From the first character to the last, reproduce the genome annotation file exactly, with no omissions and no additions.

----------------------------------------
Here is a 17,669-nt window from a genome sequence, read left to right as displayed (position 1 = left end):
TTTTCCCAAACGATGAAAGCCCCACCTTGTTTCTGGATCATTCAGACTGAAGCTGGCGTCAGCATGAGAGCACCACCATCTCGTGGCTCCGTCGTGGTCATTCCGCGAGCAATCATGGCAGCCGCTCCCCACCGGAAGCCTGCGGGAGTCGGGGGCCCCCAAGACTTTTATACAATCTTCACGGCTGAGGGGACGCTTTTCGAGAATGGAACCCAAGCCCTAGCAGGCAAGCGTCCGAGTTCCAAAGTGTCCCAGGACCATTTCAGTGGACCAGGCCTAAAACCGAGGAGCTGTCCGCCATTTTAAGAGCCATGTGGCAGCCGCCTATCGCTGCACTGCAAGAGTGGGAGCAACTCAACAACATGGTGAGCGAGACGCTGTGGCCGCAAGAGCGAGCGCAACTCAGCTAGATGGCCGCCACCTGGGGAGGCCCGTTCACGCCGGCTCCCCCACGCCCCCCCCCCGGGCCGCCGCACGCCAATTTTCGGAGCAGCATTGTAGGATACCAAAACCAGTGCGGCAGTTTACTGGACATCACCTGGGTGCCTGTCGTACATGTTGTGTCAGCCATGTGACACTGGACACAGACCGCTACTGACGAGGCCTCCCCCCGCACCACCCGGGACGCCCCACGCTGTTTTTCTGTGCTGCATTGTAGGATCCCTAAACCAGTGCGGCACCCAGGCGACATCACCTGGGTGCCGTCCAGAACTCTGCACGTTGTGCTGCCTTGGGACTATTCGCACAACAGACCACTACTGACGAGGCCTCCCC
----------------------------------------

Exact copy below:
Here is a 17,669-nt window from a genome sequence, read left to right as displayed (position 1 = left end):
TTTTCCCAAACGATGAAAGCCCCACCTTGTTTCTGGATCATTCAGACTGAAGCTGGCGTCAGCATGAGAGCACCACCATCTCGTGGCTCCGTCGTGGTCATTCCGCGAGCAATCATGGCAGCCGCTCCCCACCGGAAGCCTGCGGGAGTCGGGGGCCCCCAAGACTTTTATACAATCTTCACGGCTGAGGGGACGCTTTTCGAGAATGGAACCCAAGCCCTAGCAGGCAAGCGTCCGAGTTCCAAAGTGTCCCAGGACCATTTCAGTGGACCAGGCCTAAAACCGAGGAGCTGTCCGCCATTTTAAGAGCCATGTGGCAGCCGCCTATCGCTGCACTGCAAGAGTGGGAGCAACTCAACAACATGGTGAGCGAGACGCTGTGGCCGCAAGAGCGAGCGCAACTCAGCTAGATGGCCGCCACCTGGGGAGGCCCGTTCACGCCGGCTCCCCCACGCCCCCCCCCCGGGCCGCCGCACGCCAATTTTCGGAGCAGCATTGTAGGATACCAAAACCAGTGCGGCAGTTTACTGGACATCACCTGGGTGCCTGTCGTACATGTTGTGTCAGCCATGTGACACTGGACACAGACCGCTACTGACGAGGCCTCCCCCCGCACCACCCGGGACGCCCCACGCTGTTTTTCTGTGCTGCATTGTAGGATCCCTAAACCAGTGCGGCACCCAGGCGACATCACCTGGGTGCCGTCCAGAACTCTGCACGTTGTGCTGCCTTGGGACTATTCGCACAACAGACCACTACTGACGAGGCCTCCCC